It has been a little while since I’ve read a Charles Dickens novel, but beginning Bleak House (first published 1853) was a delightful reminder of why I enjoy this author so much: he’s so good at writing. The scene as it is established in the early passages of the novel is simply marvelous. I was delighted at how Charles Dickens breaks all the “rules” (I’m thinking Strunk and White here).
Fog everywhere. Fog up the river, where it flows among green aits and meadows; fog down the river, where it rolls defiled among the tiers of shipping and the waterside pollutions of a great (and dirty) city. Fog on the Essex marshes, fog on the Kentish heights. Fog creeping into the cabooses of collier-brigs; fog lying out on the yards and hovering in the rigging of great ships; fog drooping on the gunwales of barges and small boats. Fog in the eyes and throats of ancient Greenwich pensioners, wheezing by the firesides of their wards; fog in the stem and bowl of the afternoon pipe of the wrathful skipper, down in his close cabin; fog cruelly pinching the toes and fingers of his shivering little ‘prentice boy on deck. Chance people on the bridges peeping over the parapets into a nether sky of fog, with fog all round them, as if they were up in a balloon and hanging in the misty clouds.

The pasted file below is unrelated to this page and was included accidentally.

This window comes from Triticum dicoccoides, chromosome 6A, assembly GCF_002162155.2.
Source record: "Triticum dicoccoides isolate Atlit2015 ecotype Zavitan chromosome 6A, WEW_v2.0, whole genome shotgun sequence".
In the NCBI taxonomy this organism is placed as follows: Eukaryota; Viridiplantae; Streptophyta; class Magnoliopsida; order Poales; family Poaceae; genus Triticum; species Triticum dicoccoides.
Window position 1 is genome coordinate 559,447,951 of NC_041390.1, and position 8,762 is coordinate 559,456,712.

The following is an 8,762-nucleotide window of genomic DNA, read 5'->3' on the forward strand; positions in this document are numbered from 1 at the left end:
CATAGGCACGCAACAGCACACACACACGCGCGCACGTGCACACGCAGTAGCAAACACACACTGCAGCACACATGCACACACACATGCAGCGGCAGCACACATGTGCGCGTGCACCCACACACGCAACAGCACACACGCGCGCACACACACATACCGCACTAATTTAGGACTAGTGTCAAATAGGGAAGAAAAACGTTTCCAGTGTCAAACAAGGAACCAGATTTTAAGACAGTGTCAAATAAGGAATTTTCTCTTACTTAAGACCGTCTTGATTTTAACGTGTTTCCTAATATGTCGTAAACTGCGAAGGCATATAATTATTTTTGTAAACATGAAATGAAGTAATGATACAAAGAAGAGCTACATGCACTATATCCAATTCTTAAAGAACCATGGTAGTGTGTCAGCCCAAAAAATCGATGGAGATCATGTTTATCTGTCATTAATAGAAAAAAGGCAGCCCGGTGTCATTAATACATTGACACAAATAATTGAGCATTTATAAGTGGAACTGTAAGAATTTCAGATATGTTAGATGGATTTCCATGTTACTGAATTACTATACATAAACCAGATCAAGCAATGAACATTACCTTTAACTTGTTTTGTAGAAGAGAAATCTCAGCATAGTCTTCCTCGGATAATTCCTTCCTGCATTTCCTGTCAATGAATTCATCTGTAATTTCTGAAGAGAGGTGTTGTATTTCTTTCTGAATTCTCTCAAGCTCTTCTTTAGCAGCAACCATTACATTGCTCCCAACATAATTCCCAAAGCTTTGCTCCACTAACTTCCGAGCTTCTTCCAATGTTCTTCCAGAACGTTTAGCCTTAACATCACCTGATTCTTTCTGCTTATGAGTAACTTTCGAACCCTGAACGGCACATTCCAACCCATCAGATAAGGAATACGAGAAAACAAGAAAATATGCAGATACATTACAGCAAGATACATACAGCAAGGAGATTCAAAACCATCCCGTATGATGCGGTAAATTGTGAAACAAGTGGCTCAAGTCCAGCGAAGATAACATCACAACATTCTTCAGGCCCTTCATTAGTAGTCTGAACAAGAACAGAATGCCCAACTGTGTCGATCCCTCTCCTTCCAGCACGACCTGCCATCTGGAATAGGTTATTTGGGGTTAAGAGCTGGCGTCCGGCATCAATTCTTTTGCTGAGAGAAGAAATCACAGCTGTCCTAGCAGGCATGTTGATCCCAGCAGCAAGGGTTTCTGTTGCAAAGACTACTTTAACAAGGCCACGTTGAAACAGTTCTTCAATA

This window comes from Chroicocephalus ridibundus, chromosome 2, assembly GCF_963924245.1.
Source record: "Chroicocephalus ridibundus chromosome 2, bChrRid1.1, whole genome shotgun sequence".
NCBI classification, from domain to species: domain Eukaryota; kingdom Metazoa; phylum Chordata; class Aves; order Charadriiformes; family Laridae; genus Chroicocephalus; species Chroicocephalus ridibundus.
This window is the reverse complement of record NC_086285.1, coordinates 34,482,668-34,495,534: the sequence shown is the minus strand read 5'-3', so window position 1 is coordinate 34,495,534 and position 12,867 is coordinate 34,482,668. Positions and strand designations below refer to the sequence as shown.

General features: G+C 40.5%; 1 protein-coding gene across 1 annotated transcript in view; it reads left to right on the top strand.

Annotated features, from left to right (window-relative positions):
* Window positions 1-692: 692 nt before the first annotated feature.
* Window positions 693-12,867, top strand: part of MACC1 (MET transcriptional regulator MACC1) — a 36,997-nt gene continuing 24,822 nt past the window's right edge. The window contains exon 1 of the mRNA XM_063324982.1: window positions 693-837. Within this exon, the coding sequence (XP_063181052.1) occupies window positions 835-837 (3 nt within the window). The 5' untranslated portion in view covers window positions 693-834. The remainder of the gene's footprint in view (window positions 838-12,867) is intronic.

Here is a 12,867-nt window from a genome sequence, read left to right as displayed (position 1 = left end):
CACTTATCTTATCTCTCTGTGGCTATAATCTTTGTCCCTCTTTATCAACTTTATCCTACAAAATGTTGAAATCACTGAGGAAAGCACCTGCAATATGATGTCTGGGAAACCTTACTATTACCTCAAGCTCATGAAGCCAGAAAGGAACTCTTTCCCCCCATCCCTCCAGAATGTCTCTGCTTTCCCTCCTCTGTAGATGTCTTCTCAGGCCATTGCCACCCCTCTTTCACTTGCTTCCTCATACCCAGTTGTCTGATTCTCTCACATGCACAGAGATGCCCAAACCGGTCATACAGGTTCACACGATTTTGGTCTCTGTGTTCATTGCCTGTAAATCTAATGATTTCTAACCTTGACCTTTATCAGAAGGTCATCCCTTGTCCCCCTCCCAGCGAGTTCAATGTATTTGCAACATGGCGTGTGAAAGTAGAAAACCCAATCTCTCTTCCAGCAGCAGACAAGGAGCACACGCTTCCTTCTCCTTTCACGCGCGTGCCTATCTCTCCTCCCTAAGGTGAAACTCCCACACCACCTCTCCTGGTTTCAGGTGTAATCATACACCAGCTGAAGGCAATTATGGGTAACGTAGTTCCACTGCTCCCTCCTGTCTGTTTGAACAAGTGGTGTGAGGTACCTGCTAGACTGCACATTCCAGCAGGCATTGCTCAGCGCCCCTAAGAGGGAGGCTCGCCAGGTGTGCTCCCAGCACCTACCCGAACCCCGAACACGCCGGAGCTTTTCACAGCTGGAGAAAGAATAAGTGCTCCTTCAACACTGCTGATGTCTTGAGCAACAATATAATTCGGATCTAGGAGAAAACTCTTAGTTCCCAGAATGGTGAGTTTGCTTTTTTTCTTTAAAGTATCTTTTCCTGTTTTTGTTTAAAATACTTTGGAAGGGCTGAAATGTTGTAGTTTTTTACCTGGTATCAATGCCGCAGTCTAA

I love the setting as it is described here. And while Bleak House the residence does not (at least so far) seem to be a bleak place, London’s pervasive fogginess (and by symbolic extension, the never-ending Chancery case at the center of the novel) provides a wonderful contrast that got me excited to be reading the novel from the beginning.
Because I’m only 15% into the book, I have a few problems. First, I don’t know who is who. There are so many new characters – all with fantastic Dickensian names – that I can’t remember who I’ve already met and which character did what. A second and related problem is that I have no idea where the book is going. This is a good thing, right? As I do get in to the book, the suspense of the unknown will grow and it will end up rather satisfying. I’m a read-the-end first kind of reader, though, so not knowing what to expect leaves me feeling lost in an unsatisfying way as I do read. What should I be looking for? Which of the many characters will be most important as the novel progresses?
Finally, I am a bit lost about the Chancery situation. As in, I don’t know why the families are at legal battle with each other. They’ve tried to explain it a few times, but I’m just not getting it. I suspect this is an important aspect of the novel, so I’m hoping I get a better grip on it soon. In fact, before I posted this, I went back and skimmed the Chancery bits in the first 15% of the novel to try and get a better understanding for the rest of the novel.
But, despite my concerns, I am happy to say that I’m very impressed with what I’ve read so far. I look forward to delving in to it a bit more this week.
Have you read Bleak House? Do you have any suggestions for how I should continue reading it (especially concerning keeping the characters straight)?
This is post one of my Charles Dickens Month project!